One of the more complex issues in making heads or tales of vaccine ingredients is the issue of Aluminum adjuvants. What is an adjuvant? Wikipedia explains it as the following:
In immunology, an adjuvant is an agent that may stimulate the immune system and increase the response to a vaccine, without having any specific antigenic effect in itself. The word “adjuvant” comes from the Latin word adiuvare, meaning to help or aid. “An immunologic adjuvant is defined as any substance that acts to accelerate, prolong, or enhance antigen-specific immune responses when used in combination with specific vaccine antigens.”
Adjuvants are part of what has been whimsically called the dirty little secret of vaccines in the scientific community. This dates from the early days of commercial vaccine manufacture, when significant variations in the effectiveness of different batches of the same vaccine were observed, correctly assumed to be due to contamination of the reaction vessels. However, it was soon found that more scrupulous attention to cleanliness actually seemed to reduce the effectiveness of the vaccines, and that the contaminants – “dirt” – actually enhanced the immune response. There are many known adjuvants in widespread use, including oils, aluminium salts, and virosomes.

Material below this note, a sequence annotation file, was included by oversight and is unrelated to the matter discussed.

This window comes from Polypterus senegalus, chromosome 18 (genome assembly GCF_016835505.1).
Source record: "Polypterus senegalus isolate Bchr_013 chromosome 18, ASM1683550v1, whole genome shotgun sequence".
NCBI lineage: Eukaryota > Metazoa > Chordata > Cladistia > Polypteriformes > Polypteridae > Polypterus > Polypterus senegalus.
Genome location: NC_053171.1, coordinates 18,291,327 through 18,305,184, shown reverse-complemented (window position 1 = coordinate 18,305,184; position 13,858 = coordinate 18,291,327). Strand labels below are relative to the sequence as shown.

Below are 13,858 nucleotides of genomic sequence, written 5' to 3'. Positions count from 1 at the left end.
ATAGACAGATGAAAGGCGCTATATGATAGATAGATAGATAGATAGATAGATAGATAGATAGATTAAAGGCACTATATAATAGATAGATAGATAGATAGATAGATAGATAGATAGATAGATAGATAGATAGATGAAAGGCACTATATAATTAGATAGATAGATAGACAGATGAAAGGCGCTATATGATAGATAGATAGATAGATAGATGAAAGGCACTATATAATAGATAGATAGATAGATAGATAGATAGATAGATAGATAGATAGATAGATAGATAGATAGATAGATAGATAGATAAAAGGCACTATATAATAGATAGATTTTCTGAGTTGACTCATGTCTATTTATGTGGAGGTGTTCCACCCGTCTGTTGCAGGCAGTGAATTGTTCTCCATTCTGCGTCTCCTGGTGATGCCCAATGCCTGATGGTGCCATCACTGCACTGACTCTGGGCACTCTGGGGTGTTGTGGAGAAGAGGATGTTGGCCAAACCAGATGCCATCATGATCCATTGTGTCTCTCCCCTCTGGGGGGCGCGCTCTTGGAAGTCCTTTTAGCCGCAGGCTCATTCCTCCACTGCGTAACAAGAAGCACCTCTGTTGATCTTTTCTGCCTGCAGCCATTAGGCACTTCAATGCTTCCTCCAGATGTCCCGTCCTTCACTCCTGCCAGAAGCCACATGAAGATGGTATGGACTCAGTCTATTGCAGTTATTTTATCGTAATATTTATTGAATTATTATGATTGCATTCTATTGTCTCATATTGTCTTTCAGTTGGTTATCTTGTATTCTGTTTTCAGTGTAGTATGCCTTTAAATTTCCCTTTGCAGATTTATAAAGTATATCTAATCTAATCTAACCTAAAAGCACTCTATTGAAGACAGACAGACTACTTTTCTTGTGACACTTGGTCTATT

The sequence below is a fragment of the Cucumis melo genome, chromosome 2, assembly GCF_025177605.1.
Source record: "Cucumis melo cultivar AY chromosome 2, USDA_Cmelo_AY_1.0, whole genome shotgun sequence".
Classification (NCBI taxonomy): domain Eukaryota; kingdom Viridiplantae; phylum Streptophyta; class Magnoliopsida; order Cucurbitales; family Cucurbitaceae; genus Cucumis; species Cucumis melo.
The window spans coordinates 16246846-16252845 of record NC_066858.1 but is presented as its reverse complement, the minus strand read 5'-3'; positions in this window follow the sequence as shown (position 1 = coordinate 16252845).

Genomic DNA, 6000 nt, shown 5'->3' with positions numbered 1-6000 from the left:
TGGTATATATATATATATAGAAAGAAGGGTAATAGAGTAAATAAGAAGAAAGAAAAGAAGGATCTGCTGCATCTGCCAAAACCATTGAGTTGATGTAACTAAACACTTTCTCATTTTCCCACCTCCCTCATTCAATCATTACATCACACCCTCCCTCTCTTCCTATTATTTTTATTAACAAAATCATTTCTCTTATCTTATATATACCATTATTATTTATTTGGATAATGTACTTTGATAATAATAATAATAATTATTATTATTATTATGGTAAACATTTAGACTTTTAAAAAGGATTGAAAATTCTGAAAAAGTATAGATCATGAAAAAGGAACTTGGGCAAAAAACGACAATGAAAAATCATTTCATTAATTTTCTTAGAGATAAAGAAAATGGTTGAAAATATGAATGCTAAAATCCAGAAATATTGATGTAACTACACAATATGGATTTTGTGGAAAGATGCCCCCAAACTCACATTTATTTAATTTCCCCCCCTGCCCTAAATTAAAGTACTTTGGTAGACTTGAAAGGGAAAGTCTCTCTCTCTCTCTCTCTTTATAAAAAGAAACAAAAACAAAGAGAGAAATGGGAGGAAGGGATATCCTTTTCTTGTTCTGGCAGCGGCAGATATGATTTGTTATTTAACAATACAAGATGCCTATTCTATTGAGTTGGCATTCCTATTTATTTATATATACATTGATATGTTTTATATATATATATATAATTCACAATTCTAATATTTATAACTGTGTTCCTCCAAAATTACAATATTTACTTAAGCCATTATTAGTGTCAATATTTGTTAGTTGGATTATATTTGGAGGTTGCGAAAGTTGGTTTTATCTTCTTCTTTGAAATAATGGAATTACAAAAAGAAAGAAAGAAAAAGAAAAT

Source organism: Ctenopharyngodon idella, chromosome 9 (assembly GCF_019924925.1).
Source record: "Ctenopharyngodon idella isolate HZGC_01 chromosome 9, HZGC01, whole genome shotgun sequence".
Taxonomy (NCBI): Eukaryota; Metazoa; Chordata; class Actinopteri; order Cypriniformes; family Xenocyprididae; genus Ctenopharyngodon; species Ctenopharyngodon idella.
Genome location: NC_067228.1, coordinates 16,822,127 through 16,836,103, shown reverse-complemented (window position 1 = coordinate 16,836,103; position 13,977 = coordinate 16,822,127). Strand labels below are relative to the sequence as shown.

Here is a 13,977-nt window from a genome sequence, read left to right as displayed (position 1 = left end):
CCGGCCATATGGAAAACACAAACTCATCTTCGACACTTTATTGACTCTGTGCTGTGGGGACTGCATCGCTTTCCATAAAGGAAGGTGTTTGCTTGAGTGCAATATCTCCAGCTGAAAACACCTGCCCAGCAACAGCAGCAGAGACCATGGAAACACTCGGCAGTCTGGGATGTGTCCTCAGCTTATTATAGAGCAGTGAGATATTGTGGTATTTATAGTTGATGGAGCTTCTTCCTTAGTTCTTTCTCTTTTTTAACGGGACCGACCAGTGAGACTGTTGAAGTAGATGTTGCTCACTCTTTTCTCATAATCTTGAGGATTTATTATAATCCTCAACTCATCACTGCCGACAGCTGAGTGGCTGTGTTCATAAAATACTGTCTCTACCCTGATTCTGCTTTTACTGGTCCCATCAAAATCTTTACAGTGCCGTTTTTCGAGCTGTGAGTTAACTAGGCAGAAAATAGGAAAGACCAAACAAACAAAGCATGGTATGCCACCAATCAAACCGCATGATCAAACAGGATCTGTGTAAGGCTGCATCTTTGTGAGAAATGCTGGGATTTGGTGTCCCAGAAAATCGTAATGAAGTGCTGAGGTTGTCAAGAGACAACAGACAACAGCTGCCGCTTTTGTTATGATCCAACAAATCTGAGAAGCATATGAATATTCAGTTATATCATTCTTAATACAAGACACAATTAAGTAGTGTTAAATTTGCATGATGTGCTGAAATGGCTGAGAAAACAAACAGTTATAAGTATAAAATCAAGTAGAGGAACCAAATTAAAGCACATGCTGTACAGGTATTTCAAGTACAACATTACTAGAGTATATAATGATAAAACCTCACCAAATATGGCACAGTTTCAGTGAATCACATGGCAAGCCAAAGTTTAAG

Authors Tomljenovic L, Shaw CA published a research paper in 2011 in The US National Library of Medicine National Institute of Health titled Aluminum vaccine adjuvants: are they safe? Below is the abstract from the paper.
Aluminum is an experimentally demonstrated neurotoxin and the most commonly used vaccine adjuvant. Despite almost 90 years of widespread use of aluminum adjuvants, medical science’s understanding about their mechanisms of action is still remarkably poor. There is also a concerning scarcity of data on toxicology and pharmacokinetics of these compounds. In spite of this, the notion that aluminum in vaccines is safe appears to be widely accepted. Experimental research, however, clearly shows that aluminum adjuvants have a potential to induce serious immunological disorders in humans. In particular, aluminum in adjuvant form carries a risk for autoimmunity, long-term brain inflammation and associated neurological complications and may thus have profound and widespread adverse health consequences. In our opinion, the possibility that vaccine benefits may have been overrated and the risk of potential adverse effects underestimated, has not been rigorously evaluated in the medical and scientific community. We hope that the present paper will provide a framework for a much needed and long overdue assessment of this highly contentious medical issue.
To read the full article, go to the the US National Library of Medicine National Institute of Health. In order to gain access to the full article you will need to register to the site, and pay fees to download the full articles.